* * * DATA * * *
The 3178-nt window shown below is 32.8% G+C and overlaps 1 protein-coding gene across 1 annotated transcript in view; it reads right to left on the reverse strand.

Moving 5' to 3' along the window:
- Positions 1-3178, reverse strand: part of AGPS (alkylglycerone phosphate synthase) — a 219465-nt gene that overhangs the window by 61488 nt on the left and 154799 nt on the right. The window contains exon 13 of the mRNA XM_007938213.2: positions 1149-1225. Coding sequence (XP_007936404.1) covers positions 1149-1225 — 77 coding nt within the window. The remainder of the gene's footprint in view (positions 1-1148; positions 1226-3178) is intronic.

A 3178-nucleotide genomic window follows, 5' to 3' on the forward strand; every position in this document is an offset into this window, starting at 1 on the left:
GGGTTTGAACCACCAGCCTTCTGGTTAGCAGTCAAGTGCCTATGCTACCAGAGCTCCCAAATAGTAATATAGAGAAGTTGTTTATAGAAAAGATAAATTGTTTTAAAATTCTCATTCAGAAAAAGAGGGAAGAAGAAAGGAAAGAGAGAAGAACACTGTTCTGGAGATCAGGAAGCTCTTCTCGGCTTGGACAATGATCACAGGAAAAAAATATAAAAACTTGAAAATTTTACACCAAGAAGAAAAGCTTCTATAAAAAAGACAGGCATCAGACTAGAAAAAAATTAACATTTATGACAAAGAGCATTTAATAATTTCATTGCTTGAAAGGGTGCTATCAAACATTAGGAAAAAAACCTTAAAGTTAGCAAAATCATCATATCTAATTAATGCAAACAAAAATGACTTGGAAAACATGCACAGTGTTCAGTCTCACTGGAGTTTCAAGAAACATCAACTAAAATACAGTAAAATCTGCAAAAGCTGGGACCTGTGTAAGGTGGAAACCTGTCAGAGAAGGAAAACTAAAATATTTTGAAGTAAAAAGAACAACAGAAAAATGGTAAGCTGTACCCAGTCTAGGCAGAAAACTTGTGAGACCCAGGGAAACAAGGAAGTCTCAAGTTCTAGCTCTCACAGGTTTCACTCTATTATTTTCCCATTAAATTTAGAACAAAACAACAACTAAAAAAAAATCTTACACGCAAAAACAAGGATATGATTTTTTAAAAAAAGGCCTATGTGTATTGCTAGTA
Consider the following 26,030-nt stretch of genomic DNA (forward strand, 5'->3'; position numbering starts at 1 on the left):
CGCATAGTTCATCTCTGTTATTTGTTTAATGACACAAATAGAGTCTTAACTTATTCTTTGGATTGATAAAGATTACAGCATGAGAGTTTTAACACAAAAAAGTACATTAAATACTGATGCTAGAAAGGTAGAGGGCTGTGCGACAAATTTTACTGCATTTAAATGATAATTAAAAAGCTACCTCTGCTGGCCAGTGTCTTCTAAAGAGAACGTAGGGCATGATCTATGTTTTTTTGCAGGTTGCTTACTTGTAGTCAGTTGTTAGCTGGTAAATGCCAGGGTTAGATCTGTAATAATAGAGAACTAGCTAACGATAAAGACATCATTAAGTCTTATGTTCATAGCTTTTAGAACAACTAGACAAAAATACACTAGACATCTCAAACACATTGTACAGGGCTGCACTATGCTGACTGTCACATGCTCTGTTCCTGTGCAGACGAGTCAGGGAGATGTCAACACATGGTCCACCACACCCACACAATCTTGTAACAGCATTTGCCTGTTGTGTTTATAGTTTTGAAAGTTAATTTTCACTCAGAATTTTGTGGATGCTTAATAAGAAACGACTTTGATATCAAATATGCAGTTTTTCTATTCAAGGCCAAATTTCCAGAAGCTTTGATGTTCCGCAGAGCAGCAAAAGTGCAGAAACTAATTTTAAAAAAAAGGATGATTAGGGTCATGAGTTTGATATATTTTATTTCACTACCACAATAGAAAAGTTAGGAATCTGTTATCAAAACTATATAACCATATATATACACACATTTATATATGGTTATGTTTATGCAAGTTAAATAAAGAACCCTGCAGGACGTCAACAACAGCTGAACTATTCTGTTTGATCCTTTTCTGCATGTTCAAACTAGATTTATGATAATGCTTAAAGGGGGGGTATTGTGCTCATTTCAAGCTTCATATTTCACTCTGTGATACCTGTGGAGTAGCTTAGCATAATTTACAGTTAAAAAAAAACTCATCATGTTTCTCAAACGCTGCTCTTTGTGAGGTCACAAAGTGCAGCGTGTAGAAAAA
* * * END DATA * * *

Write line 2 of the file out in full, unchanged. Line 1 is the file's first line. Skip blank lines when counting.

Moving 5' to 3' along the window: